In a moment, Beth’s heart was in Chicago. To pay the fees for the other adoption agency she went to the bank to get a loan. While she was there she saw a little African-American girl the same age and skin color of the girl she had almost adopted the year before. Then on her way out she saw a Caucasian baby boy, just like Benjamin, the boy she was borrowing money to adopt now. To Beth it was a sign that she was making the right decision.

Beth sent the birth mother a CD of “All of Me” by Matt Hammitt, a song about his son with a congenital heart defect, along with a personal letter telling Benjamin’s birth mother, “He’ll have all of me.”

Beth would only have to wait a few days to hear whether the birth parents had chosen her, but those days felt like weeks. She had plenty of time to wonder, and to fear. She knew that she had been longing for a child so much that she would not have said no to any child that needed her. Ultimately she understood that she couldn’t know what was going to happen, so she prayed, “God, don’t give me anything I can’t handle.”

The birth parents sent pictures of Benjamin. Beth looked at him, at his diminutive ear and deformed arm, and she was in love. She had been waiting for Ben for so long. It had been a year and a half since she had begun to wait, and a year since her failed adoption. She had been fasting chocolate for four months in expectation of this answer to prayer. Beth was ready to call this boy her son.

Benjamin.167130238_stdThe birth parents had told Beth they would make a decision by Friday, December 9th at 2 pm. 2 o’clock had come and gone. It was now Friday evening and she still had heard nothing.

Then Adoption Connections called. Beth was finally going to be a mother.

Beth, her mother and two sisters spent the weekend switching the nursery from pink to blue, left for Chicago on December 13th and met Ben the following day. It was a joyful, tearful weekend, and at her mother’s prompting Beth enjoyed some chocolate to celebrate. Beth brought Ben home on Christmas Eve. Tracy’s prayer for a Christmas baby had been answered.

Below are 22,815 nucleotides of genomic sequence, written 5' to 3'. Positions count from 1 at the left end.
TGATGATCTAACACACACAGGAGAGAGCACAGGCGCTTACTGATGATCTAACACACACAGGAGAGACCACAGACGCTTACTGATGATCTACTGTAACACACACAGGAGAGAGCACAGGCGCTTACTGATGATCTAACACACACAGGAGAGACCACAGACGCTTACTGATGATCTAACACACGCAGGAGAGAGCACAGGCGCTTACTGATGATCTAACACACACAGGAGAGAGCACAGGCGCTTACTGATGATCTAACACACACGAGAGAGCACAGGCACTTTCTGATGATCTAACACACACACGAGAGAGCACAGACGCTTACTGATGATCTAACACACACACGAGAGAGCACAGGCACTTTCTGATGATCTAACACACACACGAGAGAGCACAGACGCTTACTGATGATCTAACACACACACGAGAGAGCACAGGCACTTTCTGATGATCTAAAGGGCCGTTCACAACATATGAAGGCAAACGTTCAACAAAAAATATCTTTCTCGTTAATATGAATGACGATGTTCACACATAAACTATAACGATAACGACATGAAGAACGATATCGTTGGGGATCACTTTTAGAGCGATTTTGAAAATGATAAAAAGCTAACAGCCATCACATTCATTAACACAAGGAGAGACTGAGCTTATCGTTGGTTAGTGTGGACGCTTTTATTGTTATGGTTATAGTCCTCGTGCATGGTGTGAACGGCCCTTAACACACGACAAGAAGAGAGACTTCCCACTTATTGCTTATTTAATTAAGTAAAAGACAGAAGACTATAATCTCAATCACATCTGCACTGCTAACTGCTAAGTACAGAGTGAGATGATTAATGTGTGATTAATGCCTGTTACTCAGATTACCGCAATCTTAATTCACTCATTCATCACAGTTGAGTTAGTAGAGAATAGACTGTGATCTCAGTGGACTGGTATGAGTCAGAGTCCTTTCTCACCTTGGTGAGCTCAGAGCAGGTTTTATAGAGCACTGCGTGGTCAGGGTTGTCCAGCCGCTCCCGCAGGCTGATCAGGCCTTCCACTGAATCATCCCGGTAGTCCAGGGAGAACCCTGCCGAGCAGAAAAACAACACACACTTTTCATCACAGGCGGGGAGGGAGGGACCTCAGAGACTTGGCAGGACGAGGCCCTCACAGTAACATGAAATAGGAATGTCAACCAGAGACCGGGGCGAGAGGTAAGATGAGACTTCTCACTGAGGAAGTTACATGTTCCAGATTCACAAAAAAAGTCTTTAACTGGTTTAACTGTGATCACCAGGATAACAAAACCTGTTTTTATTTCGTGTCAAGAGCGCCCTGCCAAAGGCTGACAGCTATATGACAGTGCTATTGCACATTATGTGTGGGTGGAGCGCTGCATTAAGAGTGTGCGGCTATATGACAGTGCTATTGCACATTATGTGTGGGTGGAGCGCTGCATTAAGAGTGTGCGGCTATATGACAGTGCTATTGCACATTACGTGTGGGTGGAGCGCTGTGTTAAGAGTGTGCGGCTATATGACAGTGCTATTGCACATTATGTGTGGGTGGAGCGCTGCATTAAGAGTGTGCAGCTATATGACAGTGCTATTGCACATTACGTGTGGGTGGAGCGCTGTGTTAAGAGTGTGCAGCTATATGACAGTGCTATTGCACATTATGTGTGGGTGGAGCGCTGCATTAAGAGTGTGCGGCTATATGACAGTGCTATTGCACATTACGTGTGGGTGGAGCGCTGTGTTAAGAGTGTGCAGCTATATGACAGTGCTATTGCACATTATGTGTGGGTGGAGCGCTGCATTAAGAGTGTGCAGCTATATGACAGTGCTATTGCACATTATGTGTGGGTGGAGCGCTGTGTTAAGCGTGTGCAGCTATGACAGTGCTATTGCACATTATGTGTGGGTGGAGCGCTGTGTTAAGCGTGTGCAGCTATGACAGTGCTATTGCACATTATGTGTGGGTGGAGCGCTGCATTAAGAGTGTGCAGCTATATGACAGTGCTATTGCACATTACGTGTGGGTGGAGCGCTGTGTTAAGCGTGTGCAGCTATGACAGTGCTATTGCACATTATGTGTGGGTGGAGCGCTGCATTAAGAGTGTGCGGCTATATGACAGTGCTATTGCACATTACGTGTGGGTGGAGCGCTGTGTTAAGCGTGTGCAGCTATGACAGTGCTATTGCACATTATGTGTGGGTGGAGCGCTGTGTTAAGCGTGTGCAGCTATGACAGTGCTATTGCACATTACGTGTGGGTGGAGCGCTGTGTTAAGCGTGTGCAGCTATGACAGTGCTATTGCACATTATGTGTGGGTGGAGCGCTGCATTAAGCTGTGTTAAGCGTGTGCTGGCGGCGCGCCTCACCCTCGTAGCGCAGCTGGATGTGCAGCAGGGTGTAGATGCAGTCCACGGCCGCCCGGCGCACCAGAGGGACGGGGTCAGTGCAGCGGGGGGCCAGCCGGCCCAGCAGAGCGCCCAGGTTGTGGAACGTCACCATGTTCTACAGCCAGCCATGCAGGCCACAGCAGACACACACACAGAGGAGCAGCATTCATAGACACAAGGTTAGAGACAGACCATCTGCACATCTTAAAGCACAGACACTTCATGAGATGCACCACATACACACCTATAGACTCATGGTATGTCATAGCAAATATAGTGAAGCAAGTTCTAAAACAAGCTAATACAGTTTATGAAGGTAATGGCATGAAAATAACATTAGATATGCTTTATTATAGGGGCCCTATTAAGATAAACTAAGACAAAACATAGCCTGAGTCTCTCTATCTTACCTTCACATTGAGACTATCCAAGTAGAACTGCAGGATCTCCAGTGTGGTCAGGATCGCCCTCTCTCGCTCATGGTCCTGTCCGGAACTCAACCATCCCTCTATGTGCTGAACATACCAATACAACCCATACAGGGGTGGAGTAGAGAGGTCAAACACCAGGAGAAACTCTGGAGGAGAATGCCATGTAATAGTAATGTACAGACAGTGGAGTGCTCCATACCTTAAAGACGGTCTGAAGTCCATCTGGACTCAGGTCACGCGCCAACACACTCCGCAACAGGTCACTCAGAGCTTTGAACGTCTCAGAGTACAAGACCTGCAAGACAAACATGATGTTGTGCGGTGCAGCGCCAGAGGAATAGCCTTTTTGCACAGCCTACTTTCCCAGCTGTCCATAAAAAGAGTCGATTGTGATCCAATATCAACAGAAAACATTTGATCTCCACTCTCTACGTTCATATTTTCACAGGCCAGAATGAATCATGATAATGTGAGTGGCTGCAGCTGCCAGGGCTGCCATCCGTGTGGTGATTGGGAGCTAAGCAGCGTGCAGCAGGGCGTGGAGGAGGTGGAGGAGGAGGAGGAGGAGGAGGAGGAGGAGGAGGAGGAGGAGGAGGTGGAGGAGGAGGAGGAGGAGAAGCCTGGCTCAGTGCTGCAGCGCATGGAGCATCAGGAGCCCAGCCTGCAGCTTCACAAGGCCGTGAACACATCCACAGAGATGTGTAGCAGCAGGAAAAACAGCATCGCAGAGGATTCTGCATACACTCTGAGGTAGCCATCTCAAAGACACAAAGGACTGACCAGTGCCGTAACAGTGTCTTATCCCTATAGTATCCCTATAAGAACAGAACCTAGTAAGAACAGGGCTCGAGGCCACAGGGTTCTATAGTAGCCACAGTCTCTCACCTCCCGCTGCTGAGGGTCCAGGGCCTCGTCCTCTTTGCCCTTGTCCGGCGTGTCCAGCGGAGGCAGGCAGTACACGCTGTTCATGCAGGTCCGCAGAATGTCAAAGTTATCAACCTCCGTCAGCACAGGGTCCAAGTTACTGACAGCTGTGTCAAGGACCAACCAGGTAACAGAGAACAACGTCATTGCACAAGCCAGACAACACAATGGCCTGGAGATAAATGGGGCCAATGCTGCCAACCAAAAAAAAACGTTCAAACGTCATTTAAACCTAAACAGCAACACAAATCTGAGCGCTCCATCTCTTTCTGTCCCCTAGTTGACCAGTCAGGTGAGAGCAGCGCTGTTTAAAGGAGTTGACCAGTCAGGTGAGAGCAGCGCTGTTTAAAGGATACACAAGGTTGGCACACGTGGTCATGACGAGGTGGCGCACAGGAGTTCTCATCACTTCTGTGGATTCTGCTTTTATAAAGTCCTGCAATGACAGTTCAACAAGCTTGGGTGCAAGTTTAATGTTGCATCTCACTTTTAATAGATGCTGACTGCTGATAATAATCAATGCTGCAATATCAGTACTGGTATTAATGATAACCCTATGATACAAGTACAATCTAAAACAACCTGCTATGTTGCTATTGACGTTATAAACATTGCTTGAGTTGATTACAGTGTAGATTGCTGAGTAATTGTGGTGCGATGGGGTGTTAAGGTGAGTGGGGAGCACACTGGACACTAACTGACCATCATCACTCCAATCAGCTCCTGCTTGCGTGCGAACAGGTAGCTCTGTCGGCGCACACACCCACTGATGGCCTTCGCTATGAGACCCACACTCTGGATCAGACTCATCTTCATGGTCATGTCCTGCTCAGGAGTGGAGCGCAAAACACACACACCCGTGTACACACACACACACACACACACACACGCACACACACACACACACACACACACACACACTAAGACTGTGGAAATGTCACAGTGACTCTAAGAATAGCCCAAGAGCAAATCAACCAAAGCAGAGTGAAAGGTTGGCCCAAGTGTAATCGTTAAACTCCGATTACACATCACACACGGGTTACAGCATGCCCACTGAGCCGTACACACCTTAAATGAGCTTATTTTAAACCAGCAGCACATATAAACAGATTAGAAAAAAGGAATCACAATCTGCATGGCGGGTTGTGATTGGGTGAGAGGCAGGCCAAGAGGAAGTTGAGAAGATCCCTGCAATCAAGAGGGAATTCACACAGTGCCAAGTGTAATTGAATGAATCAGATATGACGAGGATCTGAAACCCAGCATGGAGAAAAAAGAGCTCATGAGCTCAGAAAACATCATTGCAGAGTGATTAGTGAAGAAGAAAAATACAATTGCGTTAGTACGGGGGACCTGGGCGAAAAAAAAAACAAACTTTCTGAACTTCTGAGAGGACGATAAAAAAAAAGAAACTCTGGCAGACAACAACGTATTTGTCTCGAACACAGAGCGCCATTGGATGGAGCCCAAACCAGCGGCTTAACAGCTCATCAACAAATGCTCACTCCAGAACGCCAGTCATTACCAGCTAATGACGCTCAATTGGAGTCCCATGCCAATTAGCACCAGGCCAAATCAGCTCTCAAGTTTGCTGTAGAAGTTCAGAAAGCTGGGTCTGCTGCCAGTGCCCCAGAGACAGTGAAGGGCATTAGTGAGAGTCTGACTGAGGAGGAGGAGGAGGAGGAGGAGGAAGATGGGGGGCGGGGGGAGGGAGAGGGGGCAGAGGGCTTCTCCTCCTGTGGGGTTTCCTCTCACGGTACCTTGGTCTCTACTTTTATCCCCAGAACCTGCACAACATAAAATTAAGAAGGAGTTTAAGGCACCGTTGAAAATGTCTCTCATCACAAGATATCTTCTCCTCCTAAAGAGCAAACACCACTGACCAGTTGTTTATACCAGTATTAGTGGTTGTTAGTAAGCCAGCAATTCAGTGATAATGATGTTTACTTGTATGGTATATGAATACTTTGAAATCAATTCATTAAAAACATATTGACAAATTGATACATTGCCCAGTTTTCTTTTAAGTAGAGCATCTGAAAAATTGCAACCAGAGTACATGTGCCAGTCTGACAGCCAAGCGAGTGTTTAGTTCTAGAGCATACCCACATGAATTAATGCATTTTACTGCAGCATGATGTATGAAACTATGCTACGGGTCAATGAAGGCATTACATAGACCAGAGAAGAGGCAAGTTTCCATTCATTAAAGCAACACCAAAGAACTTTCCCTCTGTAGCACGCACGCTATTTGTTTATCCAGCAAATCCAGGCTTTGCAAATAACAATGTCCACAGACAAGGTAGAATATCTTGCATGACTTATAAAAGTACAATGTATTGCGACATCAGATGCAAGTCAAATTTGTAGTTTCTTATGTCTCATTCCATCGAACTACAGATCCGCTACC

Ben is now 18 months old. For the first 6 months of his life he underwent several surgeries due to aspiration and bowel obstruction issues. Once Ben’s doctor determined his difficulty with ingestion would require the use of a g-tube for feeding, Beth says he began to do much better. Today he has speech therapy, occupational and physical therapy to keep his development on track.

Though Beth says there are difficult aspects of being a mother, like missing sleep and hardly ever being able to keep up with housekeeping, she recognizes what a blessing it is to have Ben in her life. “I like everything about being his mom,” she says.

Beth may be a single mother but she is not alone. She says her sisters and mother, Judy, are very supportive. Judy is so involved with her grandson, in fact, that when John Carlson of the Muncie Star Press contacted her about doing a story on Ben when he was 6 months old she was ready to call him back and set it all up herself. Judy did, thankfully, let Beth in on it – but only after some convincing that as Ben’s mother, she should probably be the one to return the call!

Beth wants waiting families to know that the benefits of entering the adoption process far outweigh the risk of hoping for a child. Beth, the terrible waiter, ever The Baby Nurse but never a mother, found at the end of her adoption journey that the wait was absolutely worth it.

With a wondering smile as she gazes at her son, Beth says, “I look at him and I see promise granted.”

Baby Benjamin at Birth

Baby Benjamin at Birth


-Written by Matt Bloom